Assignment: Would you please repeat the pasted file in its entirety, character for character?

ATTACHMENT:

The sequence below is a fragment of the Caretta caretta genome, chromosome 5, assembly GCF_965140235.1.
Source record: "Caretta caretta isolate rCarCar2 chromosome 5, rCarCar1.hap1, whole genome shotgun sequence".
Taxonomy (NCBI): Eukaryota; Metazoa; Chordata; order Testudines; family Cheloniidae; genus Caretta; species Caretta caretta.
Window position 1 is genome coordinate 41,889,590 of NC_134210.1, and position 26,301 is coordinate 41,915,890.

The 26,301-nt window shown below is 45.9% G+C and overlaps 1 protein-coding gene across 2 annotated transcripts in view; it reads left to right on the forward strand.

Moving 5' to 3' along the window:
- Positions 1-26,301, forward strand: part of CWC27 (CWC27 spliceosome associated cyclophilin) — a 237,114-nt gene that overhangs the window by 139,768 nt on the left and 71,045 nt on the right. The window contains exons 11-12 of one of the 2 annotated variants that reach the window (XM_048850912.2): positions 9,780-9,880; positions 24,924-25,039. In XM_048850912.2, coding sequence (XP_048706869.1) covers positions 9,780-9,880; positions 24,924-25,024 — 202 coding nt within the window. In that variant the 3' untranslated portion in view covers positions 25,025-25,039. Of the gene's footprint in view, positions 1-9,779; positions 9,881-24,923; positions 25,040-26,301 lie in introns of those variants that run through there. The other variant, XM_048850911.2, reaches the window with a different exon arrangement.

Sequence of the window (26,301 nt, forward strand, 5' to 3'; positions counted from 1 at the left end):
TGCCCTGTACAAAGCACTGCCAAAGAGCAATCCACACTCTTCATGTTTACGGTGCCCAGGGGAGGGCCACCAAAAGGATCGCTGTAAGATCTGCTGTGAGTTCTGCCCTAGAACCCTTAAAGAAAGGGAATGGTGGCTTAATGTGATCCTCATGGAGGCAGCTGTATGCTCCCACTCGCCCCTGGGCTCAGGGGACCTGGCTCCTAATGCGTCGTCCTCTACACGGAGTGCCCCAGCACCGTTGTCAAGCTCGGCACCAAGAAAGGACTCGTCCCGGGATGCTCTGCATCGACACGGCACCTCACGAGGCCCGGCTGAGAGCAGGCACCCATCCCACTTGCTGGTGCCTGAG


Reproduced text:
The sequence below is a fragment of the Caretta caretta genome, chromosome 5, assembly GCF_965140235.1.
Source record: "Caretta caretta isolate rCarCar2 chromosome 5, rCarCar1.hap1, whole genome shotgun sequence".
Taxonomy (NCBI): Eukaryota; Metazoa; Chordata; order Testudines; family Cheloniidae; genus Caretta; species Caretta caretta.
Window position 1 is genome coordinate 41,889,590 of NC_134210.1, and position 26,301 is coordinate 41,915,890.

The 26,301-nt window shown below is 45.9% G+C and overlaps 1 protein-coding gene across 2 annotated transcripts in view; it reads left to right on the forward strand.

Moving 5' to 3' along the window:
- Positions 1-26,301, forward strand: part of CWC27 (CWC27 spliceosome associated cyclophilin) — a 237,114-nt gene that overhangs the window by 139,768 nt on the left and 71,045 nt on the right. The window contains exons 11-12 of one of the 2 annotated variants that reach the window (XM_048850912.2): positions 9,780-9,880; positions 24,924-25,039. In XM_048850912.2, coding sequence (XP_048706869.1) covers positions 9,780-9,880; positions 24,924-25,024 — 202 coding nt within the window. In that variant the 3' untranslated portion in view covers positions 25,025-25,039. Of the gene's footprint in view, positions 1-9,779; positions 9,881-24,923; positions 25,040-26,301 lie in introns of those variants that run through there. The other variant, XM_048850911.2, reaches the window with a different exon arrangement.

Sequence of the window (26,301 nt, forward strand, 5' to 3'; positions counted from 1 at the left end):
TGCCCTGTACAAAGCACTGCCAAAGAGCAATCCACACTCTTCATGTTTACGGTGCCCAGGGGAGGGCCACCAAAAGGATCGCTGTAAGATCTGCTGTGAGTTCTGCCCTAGAACCCTTAAAGAAAGGGAATGGTGGCTTAATGTGATCCTCATGGAGGCAGCTGTATGCTCCCACTCGCCCCTGGGCTCAGGGGACCTGGCTCCTAATGCGTCGTCCTCTACACGGAGTGCCCCAGCACCGTTGTCAAGCTCGGCACCAAGAAAGGACTCGTCCCGGGATGCTCTGCATCGACACGGCACCTCACGAGGCCCGGCTGAGAGCAGGCACCCATCCCACTTGCTGGTGCCTGAG